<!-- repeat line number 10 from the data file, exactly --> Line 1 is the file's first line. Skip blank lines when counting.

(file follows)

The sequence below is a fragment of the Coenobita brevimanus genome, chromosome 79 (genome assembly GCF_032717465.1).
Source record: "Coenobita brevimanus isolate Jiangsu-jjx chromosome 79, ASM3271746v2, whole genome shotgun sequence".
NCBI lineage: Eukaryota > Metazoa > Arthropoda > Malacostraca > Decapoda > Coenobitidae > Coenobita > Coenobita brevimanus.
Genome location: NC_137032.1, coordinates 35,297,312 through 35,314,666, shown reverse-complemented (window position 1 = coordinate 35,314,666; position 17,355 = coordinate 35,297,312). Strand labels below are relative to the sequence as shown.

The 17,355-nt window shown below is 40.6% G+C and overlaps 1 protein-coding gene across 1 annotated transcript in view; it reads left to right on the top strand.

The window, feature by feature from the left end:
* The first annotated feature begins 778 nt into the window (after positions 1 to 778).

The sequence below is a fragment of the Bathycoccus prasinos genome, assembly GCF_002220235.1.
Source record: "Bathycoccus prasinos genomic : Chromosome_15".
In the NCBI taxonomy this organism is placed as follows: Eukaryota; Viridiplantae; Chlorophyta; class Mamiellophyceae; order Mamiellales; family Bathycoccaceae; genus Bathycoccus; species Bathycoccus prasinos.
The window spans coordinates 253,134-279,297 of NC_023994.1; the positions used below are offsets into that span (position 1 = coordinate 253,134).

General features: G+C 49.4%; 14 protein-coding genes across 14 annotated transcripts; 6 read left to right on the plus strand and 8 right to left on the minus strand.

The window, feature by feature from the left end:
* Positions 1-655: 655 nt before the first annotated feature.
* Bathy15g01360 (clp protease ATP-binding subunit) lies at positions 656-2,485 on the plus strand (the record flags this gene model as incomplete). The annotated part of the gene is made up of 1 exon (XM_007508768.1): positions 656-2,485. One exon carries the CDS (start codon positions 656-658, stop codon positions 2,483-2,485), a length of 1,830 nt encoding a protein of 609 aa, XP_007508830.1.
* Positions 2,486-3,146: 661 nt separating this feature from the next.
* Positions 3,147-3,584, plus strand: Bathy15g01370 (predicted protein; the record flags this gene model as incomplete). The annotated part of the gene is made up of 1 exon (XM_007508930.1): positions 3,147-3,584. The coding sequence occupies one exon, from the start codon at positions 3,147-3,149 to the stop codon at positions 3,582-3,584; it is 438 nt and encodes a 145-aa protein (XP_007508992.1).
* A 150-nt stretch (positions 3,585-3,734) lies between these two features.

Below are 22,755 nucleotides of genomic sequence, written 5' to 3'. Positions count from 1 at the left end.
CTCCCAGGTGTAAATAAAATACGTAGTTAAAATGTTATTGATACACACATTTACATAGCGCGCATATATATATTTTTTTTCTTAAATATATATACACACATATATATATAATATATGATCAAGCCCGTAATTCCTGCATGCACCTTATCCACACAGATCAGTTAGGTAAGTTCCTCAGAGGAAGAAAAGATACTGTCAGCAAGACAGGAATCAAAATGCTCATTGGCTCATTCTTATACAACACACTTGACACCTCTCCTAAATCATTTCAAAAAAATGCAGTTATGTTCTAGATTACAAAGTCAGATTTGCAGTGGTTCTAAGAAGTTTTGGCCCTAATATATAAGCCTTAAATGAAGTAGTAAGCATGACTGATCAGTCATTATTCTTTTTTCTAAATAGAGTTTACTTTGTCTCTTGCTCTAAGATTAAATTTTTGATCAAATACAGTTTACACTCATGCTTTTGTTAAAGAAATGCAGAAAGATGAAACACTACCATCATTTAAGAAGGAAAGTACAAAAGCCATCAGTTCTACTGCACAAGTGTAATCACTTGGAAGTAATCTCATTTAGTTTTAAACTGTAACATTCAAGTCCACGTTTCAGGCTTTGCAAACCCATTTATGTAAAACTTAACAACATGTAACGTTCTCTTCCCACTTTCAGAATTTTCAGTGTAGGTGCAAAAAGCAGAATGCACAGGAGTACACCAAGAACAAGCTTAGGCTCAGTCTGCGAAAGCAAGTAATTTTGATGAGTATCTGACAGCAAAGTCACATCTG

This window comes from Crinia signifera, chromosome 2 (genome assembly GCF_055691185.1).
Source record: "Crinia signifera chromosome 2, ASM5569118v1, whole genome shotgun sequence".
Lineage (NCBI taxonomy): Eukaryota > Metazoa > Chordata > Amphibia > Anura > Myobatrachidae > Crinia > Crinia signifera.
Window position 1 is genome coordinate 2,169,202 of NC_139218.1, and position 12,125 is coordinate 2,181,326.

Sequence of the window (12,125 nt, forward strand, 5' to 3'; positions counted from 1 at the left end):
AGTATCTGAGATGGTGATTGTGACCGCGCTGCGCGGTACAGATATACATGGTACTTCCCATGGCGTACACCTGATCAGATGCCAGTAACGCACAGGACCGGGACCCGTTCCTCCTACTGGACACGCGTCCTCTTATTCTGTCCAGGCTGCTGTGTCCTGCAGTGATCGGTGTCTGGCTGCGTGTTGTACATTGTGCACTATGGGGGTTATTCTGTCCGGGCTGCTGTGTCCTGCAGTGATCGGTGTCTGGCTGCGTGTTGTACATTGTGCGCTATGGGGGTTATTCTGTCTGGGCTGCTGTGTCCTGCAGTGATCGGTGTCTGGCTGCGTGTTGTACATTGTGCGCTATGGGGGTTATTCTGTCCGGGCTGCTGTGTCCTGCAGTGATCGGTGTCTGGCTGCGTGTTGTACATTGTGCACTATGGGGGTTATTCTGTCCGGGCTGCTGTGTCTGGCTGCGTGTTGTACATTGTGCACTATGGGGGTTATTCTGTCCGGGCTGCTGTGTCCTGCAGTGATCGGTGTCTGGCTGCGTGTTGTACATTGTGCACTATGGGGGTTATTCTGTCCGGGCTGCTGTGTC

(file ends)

In the NCBI taxonomy this organism is placed as follows: Eukaryota; Viridiplantae; Chlorophyta; class Mamiellophyceae; order Mamiellales; family Bathycoccaceae; genus Bathycoccus; species Bathycoccus prasinos.